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However, to best visualize the algorithm in the victor space after applying KNNs, we would consult figure (13) that well visualize the performance of KNNs after learning and testing of the algorithm in take different k values. We could noticeably see a difference and the effectiveness of increasing the k neighbors from 1 to 13 on the classification distribution. Taking, for example, 1 and 3 k neighbors, we could evidently see the difference in class assignments to the points that are well close to each other. By displaying the error rate curve on the dataset p1_data1, we can see that as the number of neighbors increases, the error rate decreases. We also see that increasing the parameter k from 13 is not useful.

*Figure 3- Error rate in function with k = 1..15*

**Error rate in fonction with K (KNN | K = 1..15)**

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**Number of neighbours K**

In comparison, I could conclude that KNNs are commutative in computing time, usefulness to the problem of classification, and most importantly the reduction of data assumptions in tuning several parameters to fit or build the model.

It is worth presentation to consider the diagram of the best choice of k when it is equal to 13. In figure 4, we could notice a clear separation between the points in three different colors green, blue, and red.

Figure 4- Best performance of KNNs, K= 13

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On the other hand, applying NBs gives us an error rate of 0.7 which is quite higher in comparison to KNNs. And so, it goes back to the uncertainty of classification on small size of points. In figure (4), wo notice the distribution of points to the 3 classes, but they are not seeming the perfect choice on behalf of classification.

On other hand, we could see that the Naive-Bayes algorithm is less robust because the individuals are misclassified, knowing that this test was obtained for an error of 0.7%. Figure (5) details the points distribution over 3 classes.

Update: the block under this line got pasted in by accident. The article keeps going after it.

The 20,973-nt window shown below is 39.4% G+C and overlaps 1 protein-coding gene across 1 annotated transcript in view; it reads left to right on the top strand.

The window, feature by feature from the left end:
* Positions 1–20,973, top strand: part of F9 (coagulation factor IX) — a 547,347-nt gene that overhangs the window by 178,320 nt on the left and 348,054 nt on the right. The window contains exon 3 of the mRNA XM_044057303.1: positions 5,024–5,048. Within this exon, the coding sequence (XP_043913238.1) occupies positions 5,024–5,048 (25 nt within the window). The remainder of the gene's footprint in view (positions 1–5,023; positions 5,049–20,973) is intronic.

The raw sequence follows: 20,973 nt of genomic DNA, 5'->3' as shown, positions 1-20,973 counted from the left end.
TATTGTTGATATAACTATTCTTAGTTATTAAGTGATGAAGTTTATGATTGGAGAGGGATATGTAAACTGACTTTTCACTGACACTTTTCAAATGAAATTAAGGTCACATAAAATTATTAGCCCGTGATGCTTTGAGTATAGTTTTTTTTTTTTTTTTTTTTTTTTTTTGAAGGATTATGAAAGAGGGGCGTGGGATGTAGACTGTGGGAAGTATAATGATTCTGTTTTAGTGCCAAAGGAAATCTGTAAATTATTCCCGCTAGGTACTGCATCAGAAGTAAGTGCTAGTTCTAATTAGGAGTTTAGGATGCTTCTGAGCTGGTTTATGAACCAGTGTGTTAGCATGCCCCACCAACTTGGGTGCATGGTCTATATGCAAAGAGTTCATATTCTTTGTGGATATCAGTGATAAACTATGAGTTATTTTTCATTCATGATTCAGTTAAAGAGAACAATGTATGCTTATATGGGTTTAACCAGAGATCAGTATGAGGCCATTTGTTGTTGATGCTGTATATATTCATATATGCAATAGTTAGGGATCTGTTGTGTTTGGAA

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## 2. Comparison of the two methods (parametric and nonparametric)

In this section, we could apply the same algorithms we used in the first part of the project but this time with the help of *sklearn library.* So forth, this section divided into four main parts.

- Influence of reduced training set

- Influence of large training set

- Influence of absence of a teacher

- Unknown distribution

For the evaluation of the algorithms, we would use accuracy measure. It is computed by diving total number of correct classified points *(TP+TN*) over the total number of points

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### 2.1 Influence of the size of the training set: the case of reduced size

*Figure 6- Influence of reduced size on algorithms' performances*

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With the reduced size dataset, we notice that the percentage of accuracy is lower than usual in the contrary of NBs. This is also reflected in the distribution of individuals which is very confusing. As a sum up, the KNNs algorithm needs a large learning base to have a good estimation of the classes, while NBs algorithm seems to be more robust on a small data set, since we observe its highest accuracy of 0.92 on the dataset.

### 2.2 Influence of the size of the training set: the case of large size

*Figure 7- The influence of large size on algorithms' performances*